"The Achieva 3.0T X-series is probably the only scanner that can do it to this extent, which is why it was selected for musculoskeletal imaging in our Sports Medicine Center," he says.

Robust fat suppression with SPAIR

"The other huge advantage to the system is that the field homogeneity is outstanding," he adds. "Philips' ability to saturate fat using SPAIR technology is exquisite."

 

SPAIR is independent of B1 and therefore achieves the most uniform fat suppression at 3.0T over the entire FOV.

 

"We can image the patient's wrist at their side and get fat saturation perfectly. We can saturate ankles perfectly in the SENSE Foot Ankle coil. It's not necessary to run a STIR sequence because the fat saturation is so robust," continues Dr. Goumas.

 

"Additionally, I can dial in the exact degree of fat saturation (as opposed to simple chemical saturation techniques) I desire for a study and use the extra signal to increase my matrix again, to get higher and higher resolution," says Dr. Goumas.

Asymmetric TSE helps produce sharper images

According to Dr. Goumas, "Another major benefit of the Philips system is the asymmetric TSE scan sequence. In musculoskeletal, we make use of a lot of proton density fat saturated imaging because it shows us the bone marrow edema, cartilage, and fluid distinctly. We can see tears in menisci with an asymmetric Turbo Spin Echo sequence with a marked reduction in image blurring usually seen in TSE techniques at low TEs."

 

Using asymmetric profile ordering to fill k-space, Philips exclusive asymmetric TSE reduces proton density (PD) TSE blurring and PD TSE acquisition time.

 

"Traditionally, the problem has been that to avoid blurring, you had to set your TE higher than you would normally like, at about 45 to 55 ms with the associated drop in SNR. And when you set your TE higher in a proton density image, your signal loss limits resolution and how far you can push the matrix up."

 

"With asymmetric TSE, I'm able to drive my TEs down to 15 to 25 without blurring, because of the way the k-space is filled. It separates the filling of k-space from the TE itself. So I don't have the blurring artifact. And with a low TE, I've got a higher SNR. That enables a higher matrix. So it all drives toward obtaining maximum resolution imaging at small FOVs."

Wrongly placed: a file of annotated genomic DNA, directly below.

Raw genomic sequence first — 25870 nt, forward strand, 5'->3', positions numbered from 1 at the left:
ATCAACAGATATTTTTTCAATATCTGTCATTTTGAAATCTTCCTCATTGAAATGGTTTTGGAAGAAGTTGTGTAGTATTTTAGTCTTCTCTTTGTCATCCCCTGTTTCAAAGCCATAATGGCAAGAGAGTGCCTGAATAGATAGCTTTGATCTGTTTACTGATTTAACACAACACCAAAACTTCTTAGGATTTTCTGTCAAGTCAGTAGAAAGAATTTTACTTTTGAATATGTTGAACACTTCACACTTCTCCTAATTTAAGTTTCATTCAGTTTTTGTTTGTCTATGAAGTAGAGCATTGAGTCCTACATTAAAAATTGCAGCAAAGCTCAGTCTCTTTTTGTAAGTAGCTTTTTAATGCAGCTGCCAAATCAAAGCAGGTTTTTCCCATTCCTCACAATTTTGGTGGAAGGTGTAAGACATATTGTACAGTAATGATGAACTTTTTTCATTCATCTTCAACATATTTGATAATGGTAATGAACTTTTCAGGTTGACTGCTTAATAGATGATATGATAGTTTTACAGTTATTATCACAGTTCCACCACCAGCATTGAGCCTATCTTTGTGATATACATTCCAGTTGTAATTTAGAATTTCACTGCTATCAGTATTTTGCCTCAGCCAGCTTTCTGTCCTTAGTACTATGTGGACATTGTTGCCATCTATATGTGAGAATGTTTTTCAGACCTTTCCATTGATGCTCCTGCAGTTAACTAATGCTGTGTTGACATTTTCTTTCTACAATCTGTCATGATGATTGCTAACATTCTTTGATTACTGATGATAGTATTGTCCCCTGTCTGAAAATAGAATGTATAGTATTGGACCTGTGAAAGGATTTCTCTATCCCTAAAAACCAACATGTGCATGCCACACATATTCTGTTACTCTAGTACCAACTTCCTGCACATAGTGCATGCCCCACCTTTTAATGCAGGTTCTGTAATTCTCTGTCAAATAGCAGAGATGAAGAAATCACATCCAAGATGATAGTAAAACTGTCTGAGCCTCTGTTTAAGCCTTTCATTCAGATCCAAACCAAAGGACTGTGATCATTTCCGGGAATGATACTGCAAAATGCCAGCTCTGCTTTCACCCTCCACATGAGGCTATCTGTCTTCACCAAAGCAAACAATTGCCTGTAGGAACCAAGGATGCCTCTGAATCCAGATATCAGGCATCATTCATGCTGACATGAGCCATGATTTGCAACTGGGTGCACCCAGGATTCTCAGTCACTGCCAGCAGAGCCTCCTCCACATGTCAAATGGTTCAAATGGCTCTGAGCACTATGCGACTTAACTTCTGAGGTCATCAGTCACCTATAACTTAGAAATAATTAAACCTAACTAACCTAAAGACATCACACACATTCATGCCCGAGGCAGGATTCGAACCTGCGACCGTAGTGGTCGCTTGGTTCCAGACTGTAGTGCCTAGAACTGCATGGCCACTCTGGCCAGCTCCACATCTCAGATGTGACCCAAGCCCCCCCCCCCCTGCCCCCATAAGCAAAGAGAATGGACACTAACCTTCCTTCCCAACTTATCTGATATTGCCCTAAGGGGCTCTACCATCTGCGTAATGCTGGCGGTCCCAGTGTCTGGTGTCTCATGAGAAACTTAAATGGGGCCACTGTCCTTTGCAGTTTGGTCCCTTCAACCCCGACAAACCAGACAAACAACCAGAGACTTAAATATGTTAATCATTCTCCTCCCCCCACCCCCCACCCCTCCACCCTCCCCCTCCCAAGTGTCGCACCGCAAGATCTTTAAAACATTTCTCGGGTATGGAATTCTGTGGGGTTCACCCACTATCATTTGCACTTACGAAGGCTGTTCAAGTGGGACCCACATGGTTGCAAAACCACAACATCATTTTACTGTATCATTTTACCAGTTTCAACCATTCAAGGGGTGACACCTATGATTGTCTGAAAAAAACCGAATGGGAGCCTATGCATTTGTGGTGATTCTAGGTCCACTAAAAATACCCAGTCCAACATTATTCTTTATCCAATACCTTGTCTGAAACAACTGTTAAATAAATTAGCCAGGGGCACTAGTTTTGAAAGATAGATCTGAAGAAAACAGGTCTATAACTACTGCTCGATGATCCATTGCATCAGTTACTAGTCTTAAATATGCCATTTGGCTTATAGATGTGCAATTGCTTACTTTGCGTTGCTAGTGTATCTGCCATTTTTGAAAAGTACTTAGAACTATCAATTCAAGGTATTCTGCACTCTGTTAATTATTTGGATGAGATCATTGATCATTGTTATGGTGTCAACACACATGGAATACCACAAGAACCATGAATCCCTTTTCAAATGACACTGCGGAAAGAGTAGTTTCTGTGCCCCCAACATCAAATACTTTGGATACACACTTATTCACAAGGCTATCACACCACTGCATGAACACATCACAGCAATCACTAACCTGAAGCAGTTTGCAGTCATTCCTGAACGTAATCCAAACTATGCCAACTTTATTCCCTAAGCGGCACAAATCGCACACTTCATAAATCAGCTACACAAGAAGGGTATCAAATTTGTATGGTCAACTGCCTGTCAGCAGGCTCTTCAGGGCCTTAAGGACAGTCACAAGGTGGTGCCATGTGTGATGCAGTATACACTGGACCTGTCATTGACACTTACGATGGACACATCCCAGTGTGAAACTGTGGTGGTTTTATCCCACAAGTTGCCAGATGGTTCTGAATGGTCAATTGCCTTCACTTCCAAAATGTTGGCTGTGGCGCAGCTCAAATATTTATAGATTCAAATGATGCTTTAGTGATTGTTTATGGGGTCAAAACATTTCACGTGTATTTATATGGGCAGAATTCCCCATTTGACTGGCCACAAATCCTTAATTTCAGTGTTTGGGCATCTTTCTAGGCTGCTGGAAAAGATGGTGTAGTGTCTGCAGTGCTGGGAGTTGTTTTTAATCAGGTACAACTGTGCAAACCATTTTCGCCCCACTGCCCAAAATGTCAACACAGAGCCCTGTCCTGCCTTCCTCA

Excellent reviews from referring physicians

Referring physicians have been thrilled with the images that Dr. Goumas is producing on the 3.0T X-series. For example, Amol Saxena, D.P.M., Palo Alto Sports Medicine Center, says there is a dramatic difference in the image quality when comparing foot and ankle images produced by Dr. Goumas on the 3.0T X-series to those from other 3.0T and 1.5T systems. "It's almost like night and day," Dr. Saxena says.

 

"I can better see the delineation of plantar plates and joint capsules, osteochondral defects and tendons. It also helps to determine if tendons are torn or just stretched out." He adds that by having a clearer picture of the extent of injuries, he can better plan for treatment or surgery.

 

Dr. Goumas continues, "Some of the orthopedists are saying 'I have never seen images like this before.' For example, a small meniscal tear that we would have possibly been equivocating on, we can now more definitely call."

 

"The wrist ligaments and labrum of the shoulder are particularly difficult to view," he says. "With the combination of techniques we have been able to employ with the Philips system, we've made significant progress in those areas."

 

Dr. Goumas goes on to explain that his imaging methods also improve articulars cartilage imaging. By minimizing chemical shift artifacts, and maximizing resolution, very early and subtle pathology can be seen in cartilage views. "I'm seeing cartilage substantially better than I was at a 1.5T level. And I'm seeing structures in it that I was not able to see before." He says that with this level of detail the possibility to identify at-risk cartilage may lead to future applications of preventative medicine.

 

"The 3.0T X-series has really exceeded my expectations," he says. "We've never have had a SAR issue on this magnet. And I run it pretty hard with these 5-minute studies."

 

Dr. Goumas concludes, "It's this combination of tools on the Philips 3.0T that enables me to improve image resolution. The flexibility of the fat saturation technique that Philips offers with SPAIR, the SENSE factor, and the asymmetric TSE that minimizes blurring, combine for a significant boost in SNR allowing for much higher matrices than would normally be achievable. The higher matrices reduce chemical shift artifacts, which allow for much narrower bandwidths. The narrow bandwidths allow for further bumps in the SNR which can be used to further maximize the matrix and resolution."

 

 

ExamCards by PAMF:



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Best Practice
Achieva 3.0T, Achieva 3.0T X-series
Release 1, Release 2, Release 2.5
Quasar, Quasar Dual
3T, Ankle, Knee, Musculoskeletal, Shoulder, Wrist